Simchas Torah and the Figure Eight by Yaffa Palti
Hey there Chevra,
Let’s talk about figure skating. The figure eight in particular.
Not that I’m encouraging winter to come early, and not that I’m a major skating fan, but I’m kind of obsessed with the figure eight these days. Also known as the Infinity Loop, the figure eight is a lot more than just a number. The figure eight provides stunning insights into this moment of life, this moment in Torah.
When drawing it, the movement is easy, relaxed, smooth and continuous. Drawing the figure eight is also connected to improving clarity of vision. According to some energy practitioners, the “magic” figure eight also helps with the flow of relationships, and practicing this movement with your hands can actually help improve interaction by creating an energy of give and take. And most importantly, according to these practitioners, moving your body in the form of figure eight – whether through skating, walking, running or swimming – creates a healthy balance between mind and body.
The last day of the holiday of Sukkot, the eighth day, is called Shmini Atzeret. In many ways it is a separate holiday in itself following directly after the seven days of Sukkot.
According to Kaballah, every number has a deeper, metaphysical relationship with the physical, mundane world. The number seven signifies the normal, physical world. There are seven days of the week, seven notes on the musical scale, and seven “directions” (left, right, front, back, up, down and center). Seven, represented by the seven days of Sukkot, represents the world of nature.
Following the completion of nature is the development of the spiritual. Eight is that which is beyond nature. Just as Sukkot, seven days, embodies the physical world Shmini Atzeret embodies the number eight, that which is beyond.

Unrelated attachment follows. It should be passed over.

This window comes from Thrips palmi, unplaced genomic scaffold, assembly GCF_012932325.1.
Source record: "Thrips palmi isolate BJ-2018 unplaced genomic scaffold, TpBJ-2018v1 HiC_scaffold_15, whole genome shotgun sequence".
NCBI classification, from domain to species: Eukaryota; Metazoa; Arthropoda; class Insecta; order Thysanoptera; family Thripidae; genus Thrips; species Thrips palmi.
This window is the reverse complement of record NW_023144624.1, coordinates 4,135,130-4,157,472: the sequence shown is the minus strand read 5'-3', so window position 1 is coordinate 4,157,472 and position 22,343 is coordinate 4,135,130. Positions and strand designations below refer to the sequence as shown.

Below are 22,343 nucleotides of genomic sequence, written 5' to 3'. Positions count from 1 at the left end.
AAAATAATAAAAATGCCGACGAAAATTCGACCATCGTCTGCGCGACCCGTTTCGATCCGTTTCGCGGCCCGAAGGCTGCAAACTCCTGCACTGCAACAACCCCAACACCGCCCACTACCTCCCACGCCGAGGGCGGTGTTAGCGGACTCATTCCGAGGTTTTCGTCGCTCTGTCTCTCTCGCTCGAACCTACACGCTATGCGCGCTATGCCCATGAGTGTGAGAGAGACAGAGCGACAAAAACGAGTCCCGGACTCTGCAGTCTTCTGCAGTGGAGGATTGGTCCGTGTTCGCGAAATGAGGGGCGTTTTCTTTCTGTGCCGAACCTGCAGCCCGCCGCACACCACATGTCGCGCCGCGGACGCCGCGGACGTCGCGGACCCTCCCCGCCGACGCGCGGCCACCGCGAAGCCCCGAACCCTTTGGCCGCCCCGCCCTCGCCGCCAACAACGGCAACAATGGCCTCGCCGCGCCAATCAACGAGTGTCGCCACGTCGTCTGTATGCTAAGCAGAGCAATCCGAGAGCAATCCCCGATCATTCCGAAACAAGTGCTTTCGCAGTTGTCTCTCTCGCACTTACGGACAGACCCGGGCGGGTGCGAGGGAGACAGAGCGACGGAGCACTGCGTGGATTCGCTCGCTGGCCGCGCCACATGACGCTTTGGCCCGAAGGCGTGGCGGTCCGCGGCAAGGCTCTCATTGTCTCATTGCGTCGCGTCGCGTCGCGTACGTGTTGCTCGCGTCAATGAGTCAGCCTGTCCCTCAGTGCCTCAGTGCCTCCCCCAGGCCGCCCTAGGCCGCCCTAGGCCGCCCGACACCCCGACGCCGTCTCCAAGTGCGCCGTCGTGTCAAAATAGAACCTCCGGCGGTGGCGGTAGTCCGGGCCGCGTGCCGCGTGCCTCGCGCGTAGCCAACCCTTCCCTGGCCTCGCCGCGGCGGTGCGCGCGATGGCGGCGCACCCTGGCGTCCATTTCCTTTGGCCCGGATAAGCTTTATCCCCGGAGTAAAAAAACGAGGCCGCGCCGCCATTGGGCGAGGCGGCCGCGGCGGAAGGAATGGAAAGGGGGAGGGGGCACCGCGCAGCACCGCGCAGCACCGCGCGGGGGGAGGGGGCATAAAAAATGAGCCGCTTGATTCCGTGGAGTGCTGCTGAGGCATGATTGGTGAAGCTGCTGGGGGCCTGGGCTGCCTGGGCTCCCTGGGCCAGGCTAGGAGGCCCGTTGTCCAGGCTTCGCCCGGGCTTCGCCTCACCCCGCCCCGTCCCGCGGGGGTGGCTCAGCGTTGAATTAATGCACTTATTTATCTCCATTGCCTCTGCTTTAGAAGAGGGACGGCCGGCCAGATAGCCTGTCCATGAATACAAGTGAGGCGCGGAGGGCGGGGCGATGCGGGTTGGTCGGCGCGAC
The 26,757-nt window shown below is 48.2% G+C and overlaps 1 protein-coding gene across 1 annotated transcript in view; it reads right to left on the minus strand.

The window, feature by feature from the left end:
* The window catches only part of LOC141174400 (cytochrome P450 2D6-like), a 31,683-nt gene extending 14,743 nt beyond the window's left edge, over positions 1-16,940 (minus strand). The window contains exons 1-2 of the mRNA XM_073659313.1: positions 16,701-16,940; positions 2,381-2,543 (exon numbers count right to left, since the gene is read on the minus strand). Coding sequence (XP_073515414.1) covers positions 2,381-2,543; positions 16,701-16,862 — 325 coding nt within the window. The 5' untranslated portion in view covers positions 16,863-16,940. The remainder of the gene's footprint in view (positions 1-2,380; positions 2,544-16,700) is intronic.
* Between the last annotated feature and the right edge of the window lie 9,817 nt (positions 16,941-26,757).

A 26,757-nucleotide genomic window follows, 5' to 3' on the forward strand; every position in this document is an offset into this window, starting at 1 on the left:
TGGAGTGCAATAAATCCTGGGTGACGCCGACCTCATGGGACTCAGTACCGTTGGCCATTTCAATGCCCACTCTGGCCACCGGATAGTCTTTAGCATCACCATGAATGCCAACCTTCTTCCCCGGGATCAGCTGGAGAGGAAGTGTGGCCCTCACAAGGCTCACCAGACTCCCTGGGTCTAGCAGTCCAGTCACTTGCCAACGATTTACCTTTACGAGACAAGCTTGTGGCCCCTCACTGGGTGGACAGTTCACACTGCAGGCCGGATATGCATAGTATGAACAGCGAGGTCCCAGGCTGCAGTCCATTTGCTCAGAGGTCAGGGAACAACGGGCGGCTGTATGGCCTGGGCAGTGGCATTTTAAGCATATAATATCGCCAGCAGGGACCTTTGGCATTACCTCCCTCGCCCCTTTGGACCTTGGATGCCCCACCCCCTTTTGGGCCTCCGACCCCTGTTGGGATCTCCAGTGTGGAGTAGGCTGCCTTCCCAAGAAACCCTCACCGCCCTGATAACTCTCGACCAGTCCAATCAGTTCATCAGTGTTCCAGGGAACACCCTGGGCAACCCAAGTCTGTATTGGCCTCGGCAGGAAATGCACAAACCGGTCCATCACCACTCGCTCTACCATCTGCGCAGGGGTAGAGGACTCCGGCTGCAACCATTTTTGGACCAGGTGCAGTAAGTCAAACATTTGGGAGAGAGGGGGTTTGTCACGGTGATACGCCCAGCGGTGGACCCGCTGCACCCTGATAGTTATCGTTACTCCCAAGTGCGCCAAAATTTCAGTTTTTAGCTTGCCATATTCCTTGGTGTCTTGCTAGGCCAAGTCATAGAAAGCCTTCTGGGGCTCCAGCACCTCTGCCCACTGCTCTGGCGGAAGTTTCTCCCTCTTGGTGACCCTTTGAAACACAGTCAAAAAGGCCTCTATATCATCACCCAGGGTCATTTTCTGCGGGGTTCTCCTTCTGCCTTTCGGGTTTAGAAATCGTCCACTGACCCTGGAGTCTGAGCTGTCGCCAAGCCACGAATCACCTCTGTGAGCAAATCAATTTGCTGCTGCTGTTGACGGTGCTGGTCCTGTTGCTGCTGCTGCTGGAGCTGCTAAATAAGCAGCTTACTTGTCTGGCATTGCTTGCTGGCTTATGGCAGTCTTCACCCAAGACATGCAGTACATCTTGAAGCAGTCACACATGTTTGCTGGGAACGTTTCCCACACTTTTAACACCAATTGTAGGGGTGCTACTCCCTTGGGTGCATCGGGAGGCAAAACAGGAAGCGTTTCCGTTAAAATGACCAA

Another aspect of Shmini Atzeret is Simchat Torah, the completion of one year-long cycle of reading the Torah and the immediate beginning of another. (In Israel, it’s all one big, busy day; outside Israel, Simchat Torah is a separate day.) We celebrate this special holiday by singing and dancing with our holy Torah and, since we’re Jewish, by eating special foods, of course.
While we do the Torah waltz on Simchat Torah, this isn’t the day that we actually received the Torah. That day is the holiday of Shavuot. Remember staying up all night eating cheesecake? Don’t answer that. I know you do. So what is the connection between receiving Torah and celebrating Torah? And why all this crazy eight talk?
The Torah is fundamentally spiritual, guiding us to understand that which is beyond us, so we exalt in it on the “eighth day” of Sukkot, which is Shmini Atzeret. But, its relevance to our every-day physical life is evident by the fact that it follows the seven days of Sukkot, which testify to Torah’s importance in the physical world.
The figure-eight loops reveal to us how this connection to Torah should manifest itself.
It’s no coincidence that the symbol for infinity is the figure eight. The Torah is the only part of the physical world that’s infinite. And just like when drawing the infinity loop, our relationship with the Torah should be easy, relaxed, smooth, and continuous.
The Torah provides us with a healthy balance between the physical and that which is beyond this world. A balance between mind and body, with clarity of vision, and creates an energy of give and take with our Creator. Now, isn’t that a reason to celebrate?
Yaffa Palti is a JWRP City Leader for Comunidad Sefardi in Mexico City, Mexico. Yaffa works as a spiritual educator and leader in Mexico City alongside her husband Rav Palti and their children.